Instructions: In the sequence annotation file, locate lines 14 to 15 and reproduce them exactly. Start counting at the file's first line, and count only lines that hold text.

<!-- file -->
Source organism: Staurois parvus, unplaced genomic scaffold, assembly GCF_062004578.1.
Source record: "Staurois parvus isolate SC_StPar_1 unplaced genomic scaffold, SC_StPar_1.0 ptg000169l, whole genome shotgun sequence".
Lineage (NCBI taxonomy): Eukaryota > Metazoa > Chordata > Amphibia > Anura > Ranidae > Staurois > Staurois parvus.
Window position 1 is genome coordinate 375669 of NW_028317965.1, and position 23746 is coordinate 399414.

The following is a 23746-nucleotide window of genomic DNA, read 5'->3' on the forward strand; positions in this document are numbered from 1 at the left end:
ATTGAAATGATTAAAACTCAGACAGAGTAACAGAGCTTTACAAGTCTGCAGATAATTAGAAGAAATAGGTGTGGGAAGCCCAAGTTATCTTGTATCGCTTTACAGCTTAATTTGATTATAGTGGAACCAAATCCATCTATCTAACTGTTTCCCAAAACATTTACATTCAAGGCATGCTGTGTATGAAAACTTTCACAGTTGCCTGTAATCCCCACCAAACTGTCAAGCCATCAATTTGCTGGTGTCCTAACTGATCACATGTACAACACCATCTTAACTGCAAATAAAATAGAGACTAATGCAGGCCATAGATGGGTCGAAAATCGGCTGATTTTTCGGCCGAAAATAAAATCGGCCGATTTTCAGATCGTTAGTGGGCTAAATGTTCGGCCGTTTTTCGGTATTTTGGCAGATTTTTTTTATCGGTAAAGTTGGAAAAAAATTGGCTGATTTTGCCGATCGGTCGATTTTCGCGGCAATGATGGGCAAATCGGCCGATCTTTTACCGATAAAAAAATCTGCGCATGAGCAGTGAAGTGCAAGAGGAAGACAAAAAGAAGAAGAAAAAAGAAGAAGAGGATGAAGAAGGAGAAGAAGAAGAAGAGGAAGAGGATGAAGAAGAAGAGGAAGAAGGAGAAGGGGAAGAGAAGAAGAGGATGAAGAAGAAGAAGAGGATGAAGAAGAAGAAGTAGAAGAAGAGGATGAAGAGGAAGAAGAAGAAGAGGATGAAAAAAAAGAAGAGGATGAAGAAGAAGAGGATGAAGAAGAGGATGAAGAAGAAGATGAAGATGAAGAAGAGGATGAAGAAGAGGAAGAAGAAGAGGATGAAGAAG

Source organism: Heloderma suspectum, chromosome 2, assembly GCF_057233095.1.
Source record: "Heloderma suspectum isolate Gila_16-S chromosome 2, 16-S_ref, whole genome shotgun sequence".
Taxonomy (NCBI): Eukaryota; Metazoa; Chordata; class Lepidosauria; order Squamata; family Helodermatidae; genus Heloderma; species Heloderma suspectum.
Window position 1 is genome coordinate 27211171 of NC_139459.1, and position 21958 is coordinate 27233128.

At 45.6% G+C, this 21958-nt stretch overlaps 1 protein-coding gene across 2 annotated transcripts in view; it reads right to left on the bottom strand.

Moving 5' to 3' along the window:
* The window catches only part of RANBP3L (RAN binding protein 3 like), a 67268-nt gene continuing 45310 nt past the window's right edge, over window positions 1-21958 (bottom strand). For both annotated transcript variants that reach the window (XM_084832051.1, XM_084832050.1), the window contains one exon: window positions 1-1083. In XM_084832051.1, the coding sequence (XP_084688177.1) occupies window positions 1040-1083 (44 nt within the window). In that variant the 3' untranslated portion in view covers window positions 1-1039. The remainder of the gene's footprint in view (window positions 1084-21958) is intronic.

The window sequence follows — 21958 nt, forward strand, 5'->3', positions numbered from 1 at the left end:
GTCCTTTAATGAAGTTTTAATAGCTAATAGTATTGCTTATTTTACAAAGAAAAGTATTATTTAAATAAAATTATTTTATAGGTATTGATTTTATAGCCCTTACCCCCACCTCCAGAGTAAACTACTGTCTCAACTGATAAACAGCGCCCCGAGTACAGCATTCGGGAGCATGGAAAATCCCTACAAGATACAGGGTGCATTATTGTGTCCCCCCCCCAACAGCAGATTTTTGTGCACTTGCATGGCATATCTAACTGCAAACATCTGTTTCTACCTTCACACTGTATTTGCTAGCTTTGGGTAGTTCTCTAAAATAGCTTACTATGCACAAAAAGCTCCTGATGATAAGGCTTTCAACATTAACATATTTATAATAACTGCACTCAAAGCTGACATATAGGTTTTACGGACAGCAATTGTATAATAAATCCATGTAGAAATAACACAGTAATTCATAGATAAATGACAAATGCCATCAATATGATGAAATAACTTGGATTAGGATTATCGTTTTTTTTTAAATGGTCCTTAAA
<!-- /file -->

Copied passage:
The window sequence follows — 21958 nt, forward strand, 5'->3', positions numbered from 1 at the left end:
GTCCTTTAATGAAGTTTTAATAGCTAATAGTATTGCTTATTTTACAAAGAAAAGTATTATTTAAATAAAATTATTTTATAGGTATTGATTTTATAGCCCTTACCCCCACCTCCAGAGTAAACTACTGTCTCAACTGATAAACAGCGCCCCGAGTACAGCATTCGGGAGCATGGAAAATCCCTACAAGATACAGGGTGCATTATTGTGTCCCCCCCCCAACAGCAGATTTTTGTGCACTTGCATGGCATATCTAACTGCAAACATCTGTTTCTACCTTCACACTGTATTTGCTAGCTTTGGGTAGTTCTCTAAAATAGCTTACTATGCACAAAAAGCTCCTGATGATAAGGCTTTCAACATTAACATATTTATAATAACTGCACTCAAAGCTGACATATAGGTTTTACGGACAGCAATTGTATAATAAATCCATGTAGAAATAACACAGTAATTCATAGATAAATGACAAATGCCATCAATATGATGAAATAACTTGGATTAGGATTATCGTTTTTTTTTAAATGGTCCTTAAA